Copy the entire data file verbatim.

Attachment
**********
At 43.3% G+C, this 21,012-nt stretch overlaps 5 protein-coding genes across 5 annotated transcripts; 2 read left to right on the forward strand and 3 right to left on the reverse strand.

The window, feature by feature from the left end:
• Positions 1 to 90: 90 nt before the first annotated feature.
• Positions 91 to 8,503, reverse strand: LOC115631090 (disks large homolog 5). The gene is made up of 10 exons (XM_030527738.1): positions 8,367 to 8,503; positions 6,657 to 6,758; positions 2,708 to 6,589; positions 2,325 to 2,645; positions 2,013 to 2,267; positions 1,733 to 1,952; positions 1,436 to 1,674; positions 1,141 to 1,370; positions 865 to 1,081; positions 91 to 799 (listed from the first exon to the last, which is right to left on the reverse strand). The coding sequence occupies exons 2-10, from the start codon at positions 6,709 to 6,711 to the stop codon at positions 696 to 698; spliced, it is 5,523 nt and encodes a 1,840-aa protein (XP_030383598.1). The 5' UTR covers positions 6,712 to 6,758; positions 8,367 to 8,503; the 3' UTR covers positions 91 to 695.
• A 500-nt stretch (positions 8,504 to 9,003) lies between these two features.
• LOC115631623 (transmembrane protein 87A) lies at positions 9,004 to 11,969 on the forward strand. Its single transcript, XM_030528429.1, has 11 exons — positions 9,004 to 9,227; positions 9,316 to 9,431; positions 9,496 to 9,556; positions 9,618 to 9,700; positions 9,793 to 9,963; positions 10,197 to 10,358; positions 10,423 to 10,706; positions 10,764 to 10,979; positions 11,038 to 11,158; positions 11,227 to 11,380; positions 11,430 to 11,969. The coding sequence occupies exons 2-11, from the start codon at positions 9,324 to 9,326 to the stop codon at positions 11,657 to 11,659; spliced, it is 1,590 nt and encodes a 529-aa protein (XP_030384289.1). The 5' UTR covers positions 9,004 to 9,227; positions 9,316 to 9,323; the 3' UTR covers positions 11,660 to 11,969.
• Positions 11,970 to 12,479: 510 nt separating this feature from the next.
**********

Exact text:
At 43.3% G+C, this 21,012-nt stretch overlaps 5 protein-coding genes across 5 annotated transcripts; 2 read left to right on the forward strand and 3 right to left on the reverse strand.

The window, feature by feature from the left end:
• Positions 1 to 90: 90 nt before the first annotated feature.
• Positions 91 to 8,503, reverse strand: LOC115631090 (disks large homolog 5). The gene is made up of 10 exons (XM_030527738.1): positions 8,367 to 8,503; positions 6,657 to 6,758; positions 2,708 to 6,589; positions 2,325 to 2,645; positions 2,013 to 2,267; positions 1,733 to 1,952; positions 1,436 to 1,674; positions 1,141 to 1,370; positions 865 to 1,081; positions 91 to 799 (listed from the first exon to the last, which is right to left on the reverse strand). The coding sequence occupies exons 2-10, from the start codon at positions 6,709 to 6,711 to the stop codon at positions 696 to 698; spliced, it is 5,523 nt and encodes a 1,840-aa protein (XP_030383598.1). The 5' UTR covers positions 6,712 to 6,758; positions 8,367 to 8,503; the 3' UTR covers positions 91 to 695.
• A 500-nt stretch (positions 8,504 to 9,003) lies between these two features.
• LOC115631623 (transmembrane protein 87A) lies at positions 9,004 to 11,969 on the forward strand. Its single transcript, XM_030528429.1, has 11 exons — positions 9,004 to 9,227; positions 9,316 to 9,431; positions 9,496 to 9,556; positions 9,618 to 9,700; positions 9,793 to 9,963; positions 10,197 to 10,358; positions 10,423 to 10,706; positions 10,764 to 10,979; positions 11,038 to 11,158; positions 11,227 to 11,380; positions 11,430 to 11,969. The coding sequence occupies exons 2-11, from the start codon at positions 9,324 to 9,326 to the stop codon at positions 11,657 to 11,659; spliced, it is 1,590 nt and encodes a 529-aa protein (XP_030384289.1). The 5' UTR covers positions 9,004 to 9,227; positions 9,316 to 9,323; the 3' UTR covers positions 11,660 to 11,969.
• Positions 11,970 to 12,479: 510 nt separating this feature from the next.